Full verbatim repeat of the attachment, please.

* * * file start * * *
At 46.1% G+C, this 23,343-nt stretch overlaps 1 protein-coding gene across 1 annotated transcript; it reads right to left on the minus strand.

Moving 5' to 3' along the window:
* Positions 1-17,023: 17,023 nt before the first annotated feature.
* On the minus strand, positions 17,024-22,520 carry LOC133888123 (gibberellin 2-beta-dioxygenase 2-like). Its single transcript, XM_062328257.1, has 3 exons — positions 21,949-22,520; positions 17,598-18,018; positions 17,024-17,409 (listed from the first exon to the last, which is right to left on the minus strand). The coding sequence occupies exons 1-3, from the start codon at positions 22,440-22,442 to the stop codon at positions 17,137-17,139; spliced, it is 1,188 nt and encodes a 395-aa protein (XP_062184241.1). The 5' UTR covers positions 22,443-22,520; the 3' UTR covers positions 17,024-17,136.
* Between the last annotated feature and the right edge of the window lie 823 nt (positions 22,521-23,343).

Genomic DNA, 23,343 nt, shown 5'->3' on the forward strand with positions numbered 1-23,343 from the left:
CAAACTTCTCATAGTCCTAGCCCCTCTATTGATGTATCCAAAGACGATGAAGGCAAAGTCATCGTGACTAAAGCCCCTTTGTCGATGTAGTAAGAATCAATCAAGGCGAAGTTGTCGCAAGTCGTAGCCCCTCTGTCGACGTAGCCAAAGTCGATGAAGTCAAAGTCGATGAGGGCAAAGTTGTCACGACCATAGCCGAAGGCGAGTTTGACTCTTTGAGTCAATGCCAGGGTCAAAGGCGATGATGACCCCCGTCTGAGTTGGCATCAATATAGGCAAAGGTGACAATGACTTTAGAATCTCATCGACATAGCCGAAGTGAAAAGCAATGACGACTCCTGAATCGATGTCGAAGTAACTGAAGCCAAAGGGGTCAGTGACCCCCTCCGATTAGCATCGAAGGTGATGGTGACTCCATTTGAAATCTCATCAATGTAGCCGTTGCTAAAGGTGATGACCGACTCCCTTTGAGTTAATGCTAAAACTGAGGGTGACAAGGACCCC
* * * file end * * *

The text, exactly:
At 46.1% G+C, this 23,343-nt stretch overlaps 1 protein-coding gene across 1 annotated transcript; it reads right to left on the minus strand.

Moving 5' to 3' along the window:
* Positions 1-17,023: 17,023 nt before the first annotated feature.
* On the minus strand, positions 17,024-22,520 carry LOC133888123 (gibberellin 2-beta-dioxygenase 2-like). Its single transcript, XM_062328257.1, has 3 exons — positions 21,949-22,520; positions 17,598-18,018; positions 17,024-17,409 (listed from the first exon to the last, which is right to left on the minus strand). The coding sequence occupies exons 1-3, from the start codon at positions 22,440-22,442 to the stop codon at positions 17,137-17,139; spliced, it is 1,188 nt and encodes a 395-aa protein (XP_062184241.1). The 5' UTR covers positions 22,443-22,520; the 3' UTR covers positions 17,024-17,136.
* Between the last annotated feature and the right edge of the window lie 823 nt (positions 22,521-23,343).

Genomic DNA, 23,343 nt, shown 5'->3' on the forward strand with positions numbered 1-23,343 from the left:
CAAACTTCTCATAGTCCTAGCCCCTCTATTGATGTATCCAAAGACGATGAAGGCAAAGTCATCGTGACTAAAGCCCCTTTGTCGATGTAGTAAGAATCAATCAAGGCGAAGTTGTCGCAAGTCGTAGCCCCTCTGTCGACGTAGCCAAAGTCGATGAAGTCAAAGTCGATGAGGGCAAAGTTGTCACGACCATAGCCGAAGGCGAGTTTGACTCTTTGAGTCAATGCCAGGGTCAAAGGCGATGATGACCCCCGTCTGAGTTGGCATCAATATAGGCAAAGGTGACAATGACTTTAGAATCTCATCGACATAGCCGAAGTGAAAAGCAATGACGACTCCTGAATCGATGTCGAAGTAACTGAAGCCAAAGGGGTCAGTGACCCCCTCCGATTAGCATCGAAGGTGATGGTGACTCCATTTGAAATCTCATCAATGTAGCCGTTGCTAAAGGTGATGACCGACTCCCTTTGAGTTAATGCTAAAACTGAGGGTGACAAGGACCCC